Rabies is a rare and preventable disease that is primarily spread through animal bites, although it can also be contracted by handling an animal with rabies. If you receive treatment on a timely basis after exposure to rabies, you can expect to be fine. If you do not receive treatment, rabies is fatal. It is vital for you to report any animal bites as soon as they happen. In the past, rabies treatments for humans were a series of extremely painful shots. Today, those shots are not more painful than most vaccines you will receive during your lifetime.
In Oregon, bats are by far the most common carrier of rabies. However, any mammal can have rabies. If you have been bitten by a wild animal of any kind, it is important to seek assistance. It is also important to seek assistance if you have been bitten by a dog or a cat. If you have been bitten by an animal or exposed to a bat, call 503-846-8388.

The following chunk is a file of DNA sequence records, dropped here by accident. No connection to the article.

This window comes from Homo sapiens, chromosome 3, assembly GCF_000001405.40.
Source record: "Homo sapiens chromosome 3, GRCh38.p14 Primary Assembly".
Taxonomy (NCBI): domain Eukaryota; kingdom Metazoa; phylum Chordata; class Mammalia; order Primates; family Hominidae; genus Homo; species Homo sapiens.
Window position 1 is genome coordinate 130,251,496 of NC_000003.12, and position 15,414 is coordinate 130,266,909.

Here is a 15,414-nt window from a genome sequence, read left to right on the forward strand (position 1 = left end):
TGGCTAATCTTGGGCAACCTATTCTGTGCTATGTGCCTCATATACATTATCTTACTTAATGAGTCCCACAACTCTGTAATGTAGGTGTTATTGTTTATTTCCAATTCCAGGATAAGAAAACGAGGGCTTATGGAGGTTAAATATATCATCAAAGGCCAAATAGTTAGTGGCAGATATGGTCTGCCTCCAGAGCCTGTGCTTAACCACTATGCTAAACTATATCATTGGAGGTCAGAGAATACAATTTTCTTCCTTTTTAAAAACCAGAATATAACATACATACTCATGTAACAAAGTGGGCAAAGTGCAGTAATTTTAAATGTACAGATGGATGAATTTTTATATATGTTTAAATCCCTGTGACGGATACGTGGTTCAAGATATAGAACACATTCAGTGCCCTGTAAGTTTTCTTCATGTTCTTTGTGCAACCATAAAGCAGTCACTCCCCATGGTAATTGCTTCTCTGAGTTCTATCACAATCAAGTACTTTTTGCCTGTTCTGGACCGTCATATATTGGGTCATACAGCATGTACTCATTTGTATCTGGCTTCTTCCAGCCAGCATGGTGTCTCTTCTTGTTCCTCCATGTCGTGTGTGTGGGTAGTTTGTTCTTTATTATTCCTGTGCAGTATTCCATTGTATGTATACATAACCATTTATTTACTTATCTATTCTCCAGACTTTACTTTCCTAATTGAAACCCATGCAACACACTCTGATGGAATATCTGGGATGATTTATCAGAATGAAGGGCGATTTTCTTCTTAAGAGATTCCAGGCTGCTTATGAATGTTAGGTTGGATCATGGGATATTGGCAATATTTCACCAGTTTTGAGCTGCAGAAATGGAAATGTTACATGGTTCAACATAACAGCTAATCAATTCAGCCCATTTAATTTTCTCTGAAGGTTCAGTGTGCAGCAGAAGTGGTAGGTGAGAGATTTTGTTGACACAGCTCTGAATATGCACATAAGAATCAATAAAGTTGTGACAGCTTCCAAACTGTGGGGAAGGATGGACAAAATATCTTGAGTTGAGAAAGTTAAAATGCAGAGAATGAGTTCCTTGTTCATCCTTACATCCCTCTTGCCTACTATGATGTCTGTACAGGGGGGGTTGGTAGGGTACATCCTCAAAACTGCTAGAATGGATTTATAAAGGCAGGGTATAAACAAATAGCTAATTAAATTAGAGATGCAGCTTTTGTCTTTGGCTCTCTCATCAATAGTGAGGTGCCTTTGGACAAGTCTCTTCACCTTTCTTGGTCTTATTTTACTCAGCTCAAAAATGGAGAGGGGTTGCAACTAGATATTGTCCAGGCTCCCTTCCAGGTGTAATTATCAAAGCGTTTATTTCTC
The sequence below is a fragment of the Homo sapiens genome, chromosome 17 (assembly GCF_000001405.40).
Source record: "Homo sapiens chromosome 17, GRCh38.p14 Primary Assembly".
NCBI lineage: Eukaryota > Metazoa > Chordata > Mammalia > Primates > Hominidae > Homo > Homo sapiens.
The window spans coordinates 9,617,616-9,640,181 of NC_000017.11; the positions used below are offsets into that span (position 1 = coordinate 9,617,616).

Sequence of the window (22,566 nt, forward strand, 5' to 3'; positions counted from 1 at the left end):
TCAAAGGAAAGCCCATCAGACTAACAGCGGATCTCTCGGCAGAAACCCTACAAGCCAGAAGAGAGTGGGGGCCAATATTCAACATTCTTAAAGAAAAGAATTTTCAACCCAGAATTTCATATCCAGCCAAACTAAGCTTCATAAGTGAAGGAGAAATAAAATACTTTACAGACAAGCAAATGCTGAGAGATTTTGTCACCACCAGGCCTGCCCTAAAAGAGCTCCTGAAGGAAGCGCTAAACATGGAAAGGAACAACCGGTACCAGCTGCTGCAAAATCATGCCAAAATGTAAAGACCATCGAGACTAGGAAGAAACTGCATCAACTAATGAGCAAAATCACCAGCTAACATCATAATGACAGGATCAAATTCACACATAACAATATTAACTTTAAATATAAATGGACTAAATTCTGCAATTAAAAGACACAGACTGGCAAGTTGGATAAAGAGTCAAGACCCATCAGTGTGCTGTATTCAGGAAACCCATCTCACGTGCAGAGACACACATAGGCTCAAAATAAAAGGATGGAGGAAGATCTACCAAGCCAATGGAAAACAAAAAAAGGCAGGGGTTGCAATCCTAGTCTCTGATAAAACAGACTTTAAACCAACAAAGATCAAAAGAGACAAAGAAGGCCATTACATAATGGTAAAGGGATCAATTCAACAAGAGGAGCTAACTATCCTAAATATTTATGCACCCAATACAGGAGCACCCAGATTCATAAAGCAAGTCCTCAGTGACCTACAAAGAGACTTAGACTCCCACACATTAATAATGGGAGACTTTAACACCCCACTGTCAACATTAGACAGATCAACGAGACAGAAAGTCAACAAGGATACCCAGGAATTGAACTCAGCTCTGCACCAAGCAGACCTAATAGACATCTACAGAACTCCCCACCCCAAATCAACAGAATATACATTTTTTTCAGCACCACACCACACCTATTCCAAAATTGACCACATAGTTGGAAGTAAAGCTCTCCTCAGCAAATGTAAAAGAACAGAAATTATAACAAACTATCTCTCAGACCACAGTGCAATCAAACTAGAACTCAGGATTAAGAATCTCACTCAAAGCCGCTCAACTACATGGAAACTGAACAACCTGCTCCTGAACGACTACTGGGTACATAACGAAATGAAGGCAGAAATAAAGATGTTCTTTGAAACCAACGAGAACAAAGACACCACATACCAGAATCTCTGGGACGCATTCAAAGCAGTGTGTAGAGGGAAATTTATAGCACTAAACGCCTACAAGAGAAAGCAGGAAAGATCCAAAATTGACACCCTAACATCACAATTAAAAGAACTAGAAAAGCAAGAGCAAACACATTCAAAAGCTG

Dogs and cats that have bitten someone will be observed for 10 days from the date of the bite for signs of rabies.
By law, all dogs in Washington County are required to be vaccinated against this deadly disease. Licenses and license renewals are issued after you have proof from your veterinarian that your dog has been vaccinated against rabies.
The best way to prevent rabies is for dogs and cats to be vaccinated against the disease.